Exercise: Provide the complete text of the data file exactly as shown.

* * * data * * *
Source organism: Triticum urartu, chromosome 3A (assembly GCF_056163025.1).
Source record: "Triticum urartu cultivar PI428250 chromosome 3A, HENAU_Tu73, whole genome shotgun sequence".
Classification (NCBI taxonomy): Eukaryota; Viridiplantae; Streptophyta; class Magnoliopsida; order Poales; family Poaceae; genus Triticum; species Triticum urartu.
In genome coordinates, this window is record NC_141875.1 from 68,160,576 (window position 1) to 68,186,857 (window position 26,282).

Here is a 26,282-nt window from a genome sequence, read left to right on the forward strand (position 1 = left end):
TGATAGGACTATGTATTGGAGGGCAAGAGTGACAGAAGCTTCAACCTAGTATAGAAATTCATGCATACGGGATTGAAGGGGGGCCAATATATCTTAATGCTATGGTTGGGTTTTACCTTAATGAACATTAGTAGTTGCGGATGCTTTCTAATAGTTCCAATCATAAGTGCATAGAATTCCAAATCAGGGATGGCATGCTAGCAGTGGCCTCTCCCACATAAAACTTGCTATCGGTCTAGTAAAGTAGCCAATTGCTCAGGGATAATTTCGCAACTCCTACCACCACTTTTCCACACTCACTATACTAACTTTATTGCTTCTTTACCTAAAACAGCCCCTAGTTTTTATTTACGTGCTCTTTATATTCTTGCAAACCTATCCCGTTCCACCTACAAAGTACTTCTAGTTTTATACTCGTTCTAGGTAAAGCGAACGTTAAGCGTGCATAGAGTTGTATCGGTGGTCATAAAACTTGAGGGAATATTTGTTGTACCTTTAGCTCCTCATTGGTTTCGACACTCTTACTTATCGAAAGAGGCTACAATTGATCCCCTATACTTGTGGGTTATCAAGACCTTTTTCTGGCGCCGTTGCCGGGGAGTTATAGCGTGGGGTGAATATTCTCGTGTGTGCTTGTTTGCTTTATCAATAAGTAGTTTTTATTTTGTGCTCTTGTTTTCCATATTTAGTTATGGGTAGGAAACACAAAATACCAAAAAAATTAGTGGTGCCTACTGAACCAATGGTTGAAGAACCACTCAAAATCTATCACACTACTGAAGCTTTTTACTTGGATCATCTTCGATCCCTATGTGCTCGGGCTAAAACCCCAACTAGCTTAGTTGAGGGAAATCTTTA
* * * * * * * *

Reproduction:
Source organism: Triticum urartu, chromosome 3A (assembly GCF_056163025.1).
Source record: "Triticum urartu cultivar PI428250 chromosome 3A, HENAU_Tu73, whole genome shotgun sequence".
Classification (NCBI taxonomy): Eukaryota; Viridiplantae; Streptophyta; class Magnoliopsida; order Poales; family Poaceae; genus Triticum; species Triticum urartu.
In genome coordinates, this window is record NC_141875.1 from 68,160,576 (window position 1) to 68,186,857 (window position 26,282).

Here is a 26,282-nt window from a genome sequence, read left to right on the forward strand (position 1 = left end):
TGATAGGACTATGTATTGGAGGGCAAGAGTGACAGAAGCTTCAACCTAGTATAGAAATTCATGCATACGGGATTGAAGGGGGGCCAATATATCTTAATGCTATGGTTGGGTTTTACCTTAATGAACATTAGTAGTTGCGGATGCTTTCTAATAGTTCCAATCATAAGTGCATAGAATTCCAAATCAGGGATGGCATGCTAGCAGTGGCCTCTCCCACATAAAACTTGCTATCGGTCTAGTAAAGTAGCCAATTGCTCAGGGATAATTTCGCAACTCCTACCACCACTTTTCCACACTCACTATACTAACTTTATTGCTTCTTTACCTAAAACAGCCCCTAGTTTTTATTTACGTGCTCTTTATATTCTTGCAAACCTATCCCGTTCCACCTACAAAGTACTTCTAGTTTTATACTCGTTCTAGGTAAAGCGAACGTTAAGCGTGCATAGAGTTGTATCGGTGGTCATAAAACTTGAGGGAATATTTGTTGTACCTTTAGCTCCTCATTGGTTTCGACACTCTTACTTATCGAAAGAGGCTACAATTGATCCCCTATACTTGTGGGTTATCAAGACCTTTTTCTGGCGCCGTTGCCGGGGAGTTATAGCGTGGGGTGAATATTCTCGTGTGTGCTTGTTTGCTTTATCAATAAGTAGTTTTTATTTTGTGCTCTTGTTTTCCATATTTAGTTATGGGTAGGAAACACAAAATACCAAAAAAATTAGTGGTGCCTACTGAACCAATGGTTGAAGAACCACTCAAAATCTATCACACTACTGAAGCTTTTTACTTGGATCATCTTCGATCCCTATGTGCTCGGGCTAAAACCCCAACTAGCTTAGTTGAGGGAAATCTTTA